Part I: I Love My Dead Gay Husband
There’s been a big dust-up about “women’s fiction” since, oh, about the time women started writing. In recent years, though, the name-calling has solidified around two genres: chick-lit and romance. Jennifer Weiner has a couple of great blog entries about this sexist, hypocritical bullshit if you want to read on and get thoroughly pissed at The Man. I mention the whole thing not because I have anything new or interesting to add to that conversation, but because I’m about to bash romance, old school and hardcore. I don’t want anyone to take this post as a sign that I believe women who write romance suck, or are innately and incurably anti-feminist, or aren’t “real” writers. I don’t think that you have to write a stolid, ”artistic” novel in order to be a “true” author: personally, I’m a cross-genre reader, so I’m just as likely to read Marian Keyes, Eloisa James, or Diana Wynne-Jones as I am to pick up a copy of The Great Gatsby. I have strong opinions about particular writers, but I rarely categorically refuse to read a book because it’s in a genre I don’t normally read or because it’s by a male author or something like that. In a world full of picky eaters, literarily speaking, I’m omnivorous. So rest assured, my take-down of romance isn’t because I think the genre’s worthless. It’s just because clichés are really easy to make fun of.
And we all know I go for the cheap joke whenever possible.
So with that out of the way, these are things I’d like to see much, much less of in the world of historical romance:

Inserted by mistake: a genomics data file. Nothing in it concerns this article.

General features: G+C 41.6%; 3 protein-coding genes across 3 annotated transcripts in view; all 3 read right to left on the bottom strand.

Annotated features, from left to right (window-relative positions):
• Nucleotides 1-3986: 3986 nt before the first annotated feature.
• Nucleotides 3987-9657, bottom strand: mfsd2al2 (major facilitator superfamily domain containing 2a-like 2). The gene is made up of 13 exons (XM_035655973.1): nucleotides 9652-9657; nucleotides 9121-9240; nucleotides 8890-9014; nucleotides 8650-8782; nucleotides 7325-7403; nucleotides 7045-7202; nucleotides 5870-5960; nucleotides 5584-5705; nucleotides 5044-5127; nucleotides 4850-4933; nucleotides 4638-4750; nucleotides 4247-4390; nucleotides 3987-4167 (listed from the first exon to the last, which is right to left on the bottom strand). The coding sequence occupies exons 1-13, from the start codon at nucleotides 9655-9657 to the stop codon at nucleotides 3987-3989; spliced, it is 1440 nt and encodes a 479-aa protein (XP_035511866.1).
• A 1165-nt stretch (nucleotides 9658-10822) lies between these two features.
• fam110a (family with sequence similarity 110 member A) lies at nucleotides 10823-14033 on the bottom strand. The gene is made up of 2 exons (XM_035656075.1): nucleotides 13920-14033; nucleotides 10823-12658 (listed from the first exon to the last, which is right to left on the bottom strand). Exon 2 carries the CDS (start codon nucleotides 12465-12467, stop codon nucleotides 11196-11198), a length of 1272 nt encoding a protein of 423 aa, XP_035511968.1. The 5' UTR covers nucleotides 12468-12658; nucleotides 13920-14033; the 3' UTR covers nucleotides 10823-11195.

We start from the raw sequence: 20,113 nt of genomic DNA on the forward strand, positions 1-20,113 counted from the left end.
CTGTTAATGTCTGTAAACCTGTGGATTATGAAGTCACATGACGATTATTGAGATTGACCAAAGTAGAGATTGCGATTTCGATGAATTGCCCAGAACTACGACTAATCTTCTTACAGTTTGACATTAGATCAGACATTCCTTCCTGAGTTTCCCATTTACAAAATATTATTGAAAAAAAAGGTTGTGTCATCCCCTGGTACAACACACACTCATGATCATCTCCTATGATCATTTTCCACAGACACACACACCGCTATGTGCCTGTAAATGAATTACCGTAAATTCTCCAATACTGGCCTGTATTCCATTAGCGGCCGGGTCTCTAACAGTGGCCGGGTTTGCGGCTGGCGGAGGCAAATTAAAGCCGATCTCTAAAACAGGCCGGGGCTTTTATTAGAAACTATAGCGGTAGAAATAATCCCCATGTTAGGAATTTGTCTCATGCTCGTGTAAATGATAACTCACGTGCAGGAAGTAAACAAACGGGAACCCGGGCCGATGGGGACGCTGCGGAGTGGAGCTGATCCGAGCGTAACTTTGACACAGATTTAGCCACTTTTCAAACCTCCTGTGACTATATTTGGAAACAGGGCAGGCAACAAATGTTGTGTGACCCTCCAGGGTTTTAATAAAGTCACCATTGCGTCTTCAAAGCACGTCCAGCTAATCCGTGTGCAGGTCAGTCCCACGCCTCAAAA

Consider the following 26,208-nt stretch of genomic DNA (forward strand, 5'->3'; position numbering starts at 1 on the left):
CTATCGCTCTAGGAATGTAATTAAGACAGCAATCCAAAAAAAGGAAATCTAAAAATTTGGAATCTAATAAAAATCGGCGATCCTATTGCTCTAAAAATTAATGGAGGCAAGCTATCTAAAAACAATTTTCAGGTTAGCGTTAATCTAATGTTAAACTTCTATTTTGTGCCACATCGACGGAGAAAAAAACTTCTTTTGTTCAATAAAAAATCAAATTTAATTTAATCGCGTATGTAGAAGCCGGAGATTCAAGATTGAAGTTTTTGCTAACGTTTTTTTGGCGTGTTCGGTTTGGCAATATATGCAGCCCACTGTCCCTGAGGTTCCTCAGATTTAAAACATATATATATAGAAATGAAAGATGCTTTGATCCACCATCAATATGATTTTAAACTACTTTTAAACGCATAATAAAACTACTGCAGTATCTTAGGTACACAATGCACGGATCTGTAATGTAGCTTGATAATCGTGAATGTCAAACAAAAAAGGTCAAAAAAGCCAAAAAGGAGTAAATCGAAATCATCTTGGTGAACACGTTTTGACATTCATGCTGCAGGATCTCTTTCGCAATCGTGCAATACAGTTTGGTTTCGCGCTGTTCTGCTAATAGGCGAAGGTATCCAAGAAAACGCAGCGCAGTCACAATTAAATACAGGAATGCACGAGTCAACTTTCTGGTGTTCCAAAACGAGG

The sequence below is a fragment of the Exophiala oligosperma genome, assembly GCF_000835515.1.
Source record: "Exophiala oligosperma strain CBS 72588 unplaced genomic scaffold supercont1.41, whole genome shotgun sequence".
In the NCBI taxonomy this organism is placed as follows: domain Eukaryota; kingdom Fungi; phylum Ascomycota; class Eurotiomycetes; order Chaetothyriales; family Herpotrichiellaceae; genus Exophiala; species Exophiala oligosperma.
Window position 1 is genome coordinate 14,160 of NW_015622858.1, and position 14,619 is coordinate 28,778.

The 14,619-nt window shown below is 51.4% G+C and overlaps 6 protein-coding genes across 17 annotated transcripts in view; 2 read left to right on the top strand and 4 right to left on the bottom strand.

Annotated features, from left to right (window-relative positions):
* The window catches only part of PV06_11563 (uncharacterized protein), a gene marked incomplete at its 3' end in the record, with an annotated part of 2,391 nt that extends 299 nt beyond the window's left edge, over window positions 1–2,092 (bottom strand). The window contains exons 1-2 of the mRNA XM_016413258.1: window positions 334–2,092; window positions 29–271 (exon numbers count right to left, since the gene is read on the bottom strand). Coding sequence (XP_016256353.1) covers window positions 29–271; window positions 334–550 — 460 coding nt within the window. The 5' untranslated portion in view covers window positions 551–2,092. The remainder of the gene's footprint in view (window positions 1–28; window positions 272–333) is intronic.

The Nitwitted Heroine
Okay, romance is largely a wish-fulfillment fantasy: you’re beautiful and rich (or at least end up that way) and you’re married to a handsome, brooding man who loves only you. I have no problem with this. In fact, I enjoy the hell out of it. But it kind of pulls me out of the fantasy if the person I’m supposed to be identifying with (that is, the heroine) is a total fucking moron. Now, it’s not like every romance novel protagonist is dumb as a rock, but all too often, authors stick us with the Nitwitted Heroine. The Nitwit isn’t just garden-variety dense, either: you will know her by her characteristic misplaced sense of honor and her complete lack of self-preservation. She is the sort of character who refuses to marry her One True Love because she’s convinced (often on absolutely no evidence) that he doesn’t really love her but just wants…her money? Her social standing? To assuage his sense of honor because he knocked her up? It’s almost always one of the three. And if she thinks she might be preggo, her reaction is invariably, “Oh, I can’t drag down a good man like that–I can’t make him marry me just because he compromised me and now I might be carrying his child! That would be WRONG!” It never seems to occur to the Nitwit that she lives during a time in which being a bastard was an almost insurmountable social stigma; how, exactly, is it “honorable” to condemn your child to life as a second-class citizen? Also, being an unwed mother gave every man on earth express permission to “take liberties” with your lady bits. Turning down that extremely timely marriage proposal isn’t noble: it’s just dumb. Ugh.
The Convenient Miscarriage
In the Nitwitted Heroine’s defense, however, sometimes her One True Love really does have absolutely no interest in marrying her for her own sake: he just feels obligated because she’s a Lady of Quality and he’s Compromised Her Virtue. By which we mean, “he done knocked her up” (or thinks he might have, anyway). Now, in cases where there really is a baby on the way, said infant rarely actually arrives. After all, Nitwit Jr. isn’t really a character unto itself; actually, it’s more of a plot device that exists only to bring the romantic leads together. And because this is a romance novel and not a mommy blog, that bonding cannot be achieved by changing dirty diapers together; the kid totally has to kick it.